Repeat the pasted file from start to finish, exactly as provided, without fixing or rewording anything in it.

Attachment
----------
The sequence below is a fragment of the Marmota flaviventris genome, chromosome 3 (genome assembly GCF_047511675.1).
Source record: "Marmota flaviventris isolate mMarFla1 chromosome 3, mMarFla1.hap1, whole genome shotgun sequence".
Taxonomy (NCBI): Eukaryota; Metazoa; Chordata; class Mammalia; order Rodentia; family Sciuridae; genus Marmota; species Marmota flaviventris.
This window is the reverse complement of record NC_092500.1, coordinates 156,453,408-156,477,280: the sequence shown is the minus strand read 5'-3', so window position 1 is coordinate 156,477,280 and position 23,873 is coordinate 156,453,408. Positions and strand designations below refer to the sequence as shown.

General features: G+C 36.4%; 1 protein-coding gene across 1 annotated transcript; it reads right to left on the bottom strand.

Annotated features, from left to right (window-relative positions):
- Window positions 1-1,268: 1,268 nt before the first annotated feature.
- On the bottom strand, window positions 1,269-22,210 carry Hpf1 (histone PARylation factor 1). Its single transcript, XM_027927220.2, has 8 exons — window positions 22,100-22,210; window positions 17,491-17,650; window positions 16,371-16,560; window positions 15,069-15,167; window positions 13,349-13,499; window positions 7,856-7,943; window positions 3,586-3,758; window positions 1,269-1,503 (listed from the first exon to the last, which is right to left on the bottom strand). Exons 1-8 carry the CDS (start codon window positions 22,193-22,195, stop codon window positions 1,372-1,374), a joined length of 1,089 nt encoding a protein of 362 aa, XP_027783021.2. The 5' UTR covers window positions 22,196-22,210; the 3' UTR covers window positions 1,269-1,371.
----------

The sequence below is a fragment of the Marmota flaviventris genome, chromosome 3 (genome assembly GCF_047511675.1).
Source record: "Marmota flaviventris isolate mMarFla1 chromosome 3, mMarFla1.hap1, whole genome shotgun sequence".
Taxonomy (NCBI): Eukaryota; Metazoa; Chordata; class Mammalia; order Rodentia; family Sciuridae; genus Marmota; species Marmota flaviventris.
This window is the reverse complement of record NC_092500.1, coordinates 156,453,408-156,477,280: the sequence shown is the minus strand read 5'-3', so window position 1 is coordinate 156,477,280 and position 23,873 is coordinate 156,453,408. Positions and strand designations below refer to the sequence as shown.

General features: G+C 36.4%; 1 protein-coding gene across 1 annotated transcript; it reads right to left on the bottom strand.

Annotated features, from left to right (window-relative positions):
- Window positions 1-1,268: 1,268 nt before the first annotated feature.
- On the bottom strand, window positions 1,269-22,210 carry Hpf1 (histone PARylation factor 1). Its single transcript, XM_027927220.2, has 8 exons — window positions 22,100-22,210; window positions 17,491-17,650; window positions 16,371-16,560; window positions 15,069-15,167; window positions 13,349-13,499; window positions 7,856-7,943; window positions 3,586-3,758; window positions 1,269-1,503 (listed from the first exon to the last, which is right to left on the bottom strand). Exons 1-8 carry the CDS (start codon window positions 22,193-22,195, stop codon window positions 1,372-1,374), a joined length of 1,089 nt encoding a protein of 362 aa, XP_027783021.2. The 5' UTR covers window positions 22,196-22,210; the 3' UTR covers window positions 1,269-1,371.